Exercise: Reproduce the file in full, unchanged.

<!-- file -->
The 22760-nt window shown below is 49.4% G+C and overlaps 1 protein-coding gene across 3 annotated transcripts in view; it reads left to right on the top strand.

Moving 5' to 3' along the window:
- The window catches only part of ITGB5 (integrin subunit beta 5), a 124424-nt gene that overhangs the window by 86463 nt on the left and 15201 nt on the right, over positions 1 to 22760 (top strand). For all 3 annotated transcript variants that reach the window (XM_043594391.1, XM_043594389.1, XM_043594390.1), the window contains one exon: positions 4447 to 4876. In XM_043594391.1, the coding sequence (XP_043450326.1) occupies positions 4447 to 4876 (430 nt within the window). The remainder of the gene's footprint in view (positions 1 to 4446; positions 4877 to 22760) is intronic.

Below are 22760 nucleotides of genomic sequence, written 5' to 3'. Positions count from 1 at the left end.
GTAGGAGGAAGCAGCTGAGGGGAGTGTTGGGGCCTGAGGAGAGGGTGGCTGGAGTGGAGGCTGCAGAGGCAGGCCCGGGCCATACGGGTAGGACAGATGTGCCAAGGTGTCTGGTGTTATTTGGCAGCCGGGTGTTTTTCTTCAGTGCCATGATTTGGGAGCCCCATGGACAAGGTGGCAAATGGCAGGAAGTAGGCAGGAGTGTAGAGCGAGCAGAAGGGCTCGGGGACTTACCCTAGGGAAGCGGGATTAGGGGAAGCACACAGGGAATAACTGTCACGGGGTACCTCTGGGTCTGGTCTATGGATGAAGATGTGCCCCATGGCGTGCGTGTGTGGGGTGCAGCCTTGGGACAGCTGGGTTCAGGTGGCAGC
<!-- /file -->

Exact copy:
The 22760-nt window shown below is 49.4% G+C and overlaps 1 protein-coding gene across 3 annotated transcripts in view; it reads left to right on the top strand.

Moving 5' to 3' along the window:
- The window catches only part of ITGB5 (integrin subunit beta 5), a 124424-nt gene that overhangs the window by 86463 nt on the left and 15201 nt on the right, over positions 1 to 22760 (top strand). For all 3 annotated transcript variants that reach the window (XM_043594391.1, XM_043594389.1, XM_043594390.1), the window contains one exon: positions 4447 to 4876. In XM_043594391.1, the coding sequence (XP_043450326.1) occupies positions 4447 to 4876 (430 nt within the window). The remainder of the gene's footprint in view (positions 1 to 4446; positions 4877 to 22760) is intronic.

Below are 22760 nucleotides of genomic sequence, written 5' to 3'. Positions count from 1 at the left end.
GTAGGAGGAAGCAGCTGAGGGGAGTGTTGGGGCCTGAGGAGAGGGTGGCTGGAGTGGAGGCTGCAGAGGCAGGCCCGGGCCATACGGGTAGGACAGATGTGCCAAGGTGTCTGGTGTTATTTGGCAGCCGGGTGTTTTTCTTCAGTGCCATGATTTGGGAGCCCCATGGACAAGGTGGCAAATGGCAGGAAGTAGGCAGGAGTGTAGAGCGAGCAGAAGGGCTCGGGGACTTACCCTAGGGAAGCGGGATTAGGGGAAGCACACAGGGAATAACTGTCACGGGGTACCTCTGGGTCTGGTCTATGGATGAAGATGTGCCCCATGGCGTGCGTGTGTGGGGTGCAGCCTTGGGACAGCTGGGTTCAGGTGGCAGC